- AJAX – http://en.wikipedia.org/wiki/AJAX – makes web pages feel more responsive by exchanging small amounts of data with the server behind the scenes, so that the entire web page does not have to be reloaded each time the user requests a change
- Browster –http://www.browster.com –Opens up a small browser on a search page allowing user to quickly see if the search result is of further interest
- Bizmaps –http://www.bizmaps.ie –a core application framework that supports location-based functionality including address finding, mapping, routing, and proximity searching
- Camtasia – http://www.camtasiastudio.com – An application for screen recording, editing and sharing high-quality screen video on the Web, CD-ROM and portable media players, including iPod.
- Captivate – http://www.adobe.com/products/captivate – Software to record screen simulations, software demonstrations, and scenario-based training without programming knowledge or multimedia skills
- Citebite –http://citebite.com – Allows user to link directly to a spot on a web page
- Cmaps – http://cmap.ihmc.us – Graphical tools for organizing and representing knowledge
- Conduit – http://www.conduit.com – Creates customized toolbars
- Connotea – http://www.connotea.org – Online reference management
- Creative Commons – http://creativecommons.org – Alternative approach to full copyright.
- Dodgeball – http://www.dodgeball.com – Mobile social software
- Del.icio.us – http://del.icio.us – A social bookmarks manager
- Digg –http://digg.com – Share, discover, bookmark user powered content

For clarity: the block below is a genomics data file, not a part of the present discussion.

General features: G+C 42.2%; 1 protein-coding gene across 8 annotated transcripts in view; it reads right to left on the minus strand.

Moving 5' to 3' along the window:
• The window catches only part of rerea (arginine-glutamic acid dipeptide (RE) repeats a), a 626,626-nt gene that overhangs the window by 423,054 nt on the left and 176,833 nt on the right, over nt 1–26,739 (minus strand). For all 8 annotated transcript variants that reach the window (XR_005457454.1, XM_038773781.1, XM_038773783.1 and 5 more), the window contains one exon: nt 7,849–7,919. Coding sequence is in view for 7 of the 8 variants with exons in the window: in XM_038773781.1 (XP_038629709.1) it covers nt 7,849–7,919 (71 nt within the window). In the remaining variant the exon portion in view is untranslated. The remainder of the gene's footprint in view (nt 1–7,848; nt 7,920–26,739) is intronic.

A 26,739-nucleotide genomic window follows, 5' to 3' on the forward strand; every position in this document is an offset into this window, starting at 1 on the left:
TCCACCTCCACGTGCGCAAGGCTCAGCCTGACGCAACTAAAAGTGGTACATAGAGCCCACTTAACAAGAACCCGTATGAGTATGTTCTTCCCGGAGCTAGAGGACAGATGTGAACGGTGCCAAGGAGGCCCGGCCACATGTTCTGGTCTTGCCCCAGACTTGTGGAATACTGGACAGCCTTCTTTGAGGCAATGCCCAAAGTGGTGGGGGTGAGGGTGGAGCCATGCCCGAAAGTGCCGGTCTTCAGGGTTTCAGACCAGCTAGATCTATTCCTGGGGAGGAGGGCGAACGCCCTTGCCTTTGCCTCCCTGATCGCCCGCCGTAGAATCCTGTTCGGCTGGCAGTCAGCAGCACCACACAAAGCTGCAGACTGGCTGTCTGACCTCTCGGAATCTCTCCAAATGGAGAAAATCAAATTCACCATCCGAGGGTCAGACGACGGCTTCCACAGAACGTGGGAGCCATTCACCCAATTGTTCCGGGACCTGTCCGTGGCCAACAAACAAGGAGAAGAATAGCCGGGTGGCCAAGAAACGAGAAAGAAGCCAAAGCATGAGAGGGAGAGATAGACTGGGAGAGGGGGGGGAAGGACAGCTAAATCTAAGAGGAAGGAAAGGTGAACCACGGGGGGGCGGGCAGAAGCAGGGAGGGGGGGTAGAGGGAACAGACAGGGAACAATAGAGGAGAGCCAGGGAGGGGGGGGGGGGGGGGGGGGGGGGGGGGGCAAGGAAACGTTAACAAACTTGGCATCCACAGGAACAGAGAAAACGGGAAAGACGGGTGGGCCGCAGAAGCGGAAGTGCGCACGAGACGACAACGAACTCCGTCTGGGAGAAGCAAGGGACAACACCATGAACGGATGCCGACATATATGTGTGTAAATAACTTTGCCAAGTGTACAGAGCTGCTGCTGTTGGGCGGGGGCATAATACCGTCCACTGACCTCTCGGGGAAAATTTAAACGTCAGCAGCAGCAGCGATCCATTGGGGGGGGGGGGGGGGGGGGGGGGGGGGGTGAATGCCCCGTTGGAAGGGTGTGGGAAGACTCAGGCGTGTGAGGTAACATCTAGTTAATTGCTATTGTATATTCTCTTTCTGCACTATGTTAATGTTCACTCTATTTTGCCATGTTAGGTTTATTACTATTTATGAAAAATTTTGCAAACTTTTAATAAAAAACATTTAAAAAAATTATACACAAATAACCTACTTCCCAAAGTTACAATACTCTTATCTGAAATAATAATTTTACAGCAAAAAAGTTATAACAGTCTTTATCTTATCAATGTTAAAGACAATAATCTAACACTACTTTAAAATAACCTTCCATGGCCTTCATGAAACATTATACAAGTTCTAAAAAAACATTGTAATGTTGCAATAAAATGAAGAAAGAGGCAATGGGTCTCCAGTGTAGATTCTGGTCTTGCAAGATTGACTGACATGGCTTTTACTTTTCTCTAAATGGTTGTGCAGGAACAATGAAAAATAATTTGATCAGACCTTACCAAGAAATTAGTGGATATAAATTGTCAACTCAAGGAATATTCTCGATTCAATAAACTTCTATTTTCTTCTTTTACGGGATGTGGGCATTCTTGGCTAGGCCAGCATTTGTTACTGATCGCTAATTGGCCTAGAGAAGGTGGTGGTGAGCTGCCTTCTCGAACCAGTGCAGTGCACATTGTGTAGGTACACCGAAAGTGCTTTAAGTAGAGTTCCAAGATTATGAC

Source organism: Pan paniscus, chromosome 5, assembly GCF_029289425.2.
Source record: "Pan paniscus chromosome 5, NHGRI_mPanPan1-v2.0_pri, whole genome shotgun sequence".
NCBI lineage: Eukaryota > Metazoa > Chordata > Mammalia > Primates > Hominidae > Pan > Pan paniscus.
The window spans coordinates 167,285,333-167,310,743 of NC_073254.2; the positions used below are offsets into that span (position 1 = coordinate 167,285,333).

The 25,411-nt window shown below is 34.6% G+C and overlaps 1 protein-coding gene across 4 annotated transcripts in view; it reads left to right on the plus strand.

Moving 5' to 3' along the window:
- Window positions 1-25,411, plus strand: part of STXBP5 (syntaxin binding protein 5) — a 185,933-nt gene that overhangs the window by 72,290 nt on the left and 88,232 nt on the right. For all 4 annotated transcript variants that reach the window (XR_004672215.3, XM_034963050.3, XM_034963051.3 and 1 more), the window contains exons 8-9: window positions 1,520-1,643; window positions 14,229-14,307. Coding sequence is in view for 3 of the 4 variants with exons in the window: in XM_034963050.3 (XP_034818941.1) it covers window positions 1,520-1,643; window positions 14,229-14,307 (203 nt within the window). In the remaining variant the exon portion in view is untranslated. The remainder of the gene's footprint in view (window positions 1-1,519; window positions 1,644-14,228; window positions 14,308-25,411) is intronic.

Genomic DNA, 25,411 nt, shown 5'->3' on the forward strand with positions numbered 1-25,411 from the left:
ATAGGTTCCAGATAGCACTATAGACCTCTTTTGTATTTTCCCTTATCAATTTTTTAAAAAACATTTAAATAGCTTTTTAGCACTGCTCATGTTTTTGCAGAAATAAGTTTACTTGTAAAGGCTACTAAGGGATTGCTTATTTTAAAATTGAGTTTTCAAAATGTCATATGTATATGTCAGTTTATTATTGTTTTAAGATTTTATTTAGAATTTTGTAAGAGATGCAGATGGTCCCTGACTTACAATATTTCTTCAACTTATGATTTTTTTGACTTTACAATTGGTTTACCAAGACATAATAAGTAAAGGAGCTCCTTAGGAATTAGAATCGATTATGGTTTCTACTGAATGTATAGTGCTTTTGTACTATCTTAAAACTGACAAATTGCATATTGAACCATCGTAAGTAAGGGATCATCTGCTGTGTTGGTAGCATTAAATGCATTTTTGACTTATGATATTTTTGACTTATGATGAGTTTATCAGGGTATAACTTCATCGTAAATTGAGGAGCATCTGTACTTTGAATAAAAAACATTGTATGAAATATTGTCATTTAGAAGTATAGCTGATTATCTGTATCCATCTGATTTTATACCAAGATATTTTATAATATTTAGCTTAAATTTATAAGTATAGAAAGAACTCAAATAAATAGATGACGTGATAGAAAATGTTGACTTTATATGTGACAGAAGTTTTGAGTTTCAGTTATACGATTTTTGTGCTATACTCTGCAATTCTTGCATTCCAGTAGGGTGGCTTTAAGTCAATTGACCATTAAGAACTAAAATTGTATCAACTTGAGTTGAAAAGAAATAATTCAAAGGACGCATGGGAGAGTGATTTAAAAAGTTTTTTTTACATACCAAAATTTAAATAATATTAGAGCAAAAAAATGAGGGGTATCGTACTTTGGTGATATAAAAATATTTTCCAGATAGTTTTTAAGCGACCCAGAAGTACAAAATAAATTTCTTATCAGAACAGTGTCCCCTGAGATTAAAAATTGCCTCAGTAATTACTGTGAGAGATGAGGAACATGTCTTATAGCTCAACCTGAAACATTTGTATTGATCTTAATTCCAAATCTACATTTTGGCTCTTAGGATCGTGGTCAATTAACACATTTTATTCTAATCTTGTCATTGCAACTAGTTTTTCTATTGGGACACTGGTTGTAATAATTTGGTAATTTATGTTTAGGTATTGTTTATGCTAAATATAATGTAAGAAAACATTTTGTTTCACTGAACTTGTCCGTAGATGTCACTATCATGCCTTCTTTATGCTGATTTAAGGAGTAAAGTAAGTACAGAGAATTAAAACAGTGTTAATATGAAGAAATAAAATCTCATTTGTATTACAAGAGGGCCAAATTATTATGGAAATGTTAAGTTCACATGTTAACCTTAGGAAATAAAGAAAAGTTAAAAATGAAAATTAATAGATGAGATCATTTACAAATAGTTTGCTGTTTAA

- Flickr –http://flickr.com – Online photo management and sharing application
- Furl –http://www.furl.net – Online bookmarking site
- Google (My Maps) – http://maps.google.com – (My Maps tab) Create and share personalized, annotated maps
- Meebo – http://meebo.com – Web messenger that accesses IM from anywhere
- Gliffy – http://gliffy.com – Web-based diagram editor creates and shares flowcharts, network diagrams, floor plans, user interface designs and other drawings
- Google Gadgets – http://code.google.com/apis/gadgets – Mini-applications that work with the Google homepage, Google Desktop, or any page on the web
- Google Reader – http://www.google.com/reader – RSS aggregator
- LibraryThing – http://librarything.com – Catalog book collections online, social functions
- Libworm – http://www.libworm.com – Information for librarians on a wide range of topics available as RSS feeds
- Livepalsma – http://www.liveplasma.com – Liveplasma maps and displays music and movie search results with linkages and groupings.
- NetVibes – http://www.netvibes.com – Personalized news aggregator and home page
- Page2rss – http://page2rss.com – Creates RSS feed of a page that doesn’t have one built in
- Picasa – http://picasa.google.com – Photo organizing site and desktop application
- Pbwiki – http://pbwiki.com – Online collaborative editing and publishing
- Snapper – https://addons.mozilla.org/en-US/firefox/addon/2703 – VERY useful for presentations, allows user to show just a portion of a screen shot rather than entire page (which usually can’t be seen from beyond the third row)
- Trailfire – http://trailfire.com – Enables user to discover the web through the expertise of others. Follow a trail and find what you need
- Twitter – http://twitter.com – Social networking site
- Userscript – http://userscripts.org – Uses Greasemonkey (http://www.greasespot.net) a Firefox extension to customize the way web pages look and function
- Yahoo! Developer – http://developer.yahoo.com – Network that offers Web Services and APIs that make it easy for developers to build applications and mashups that integrate data sources in new ways
- Yelp – http://www.yelp.com – User-generated way to find, recommend and talk about reviews
- Youtube – http://youtube.com – Hosts user-generated videos
- Wink – http://www.debugmode.com/wink – Tutorial and presentation authoring software
- Zotero – http://www.zotero.org – Open source Firefox extension to collect, manage, and cite research sources
Have you tried any of these resources? If so, tell us what you think of them.
Are there other resources HCL staff should be exploring?
Are there resources that you think would be useful for HCL to employ library-wide?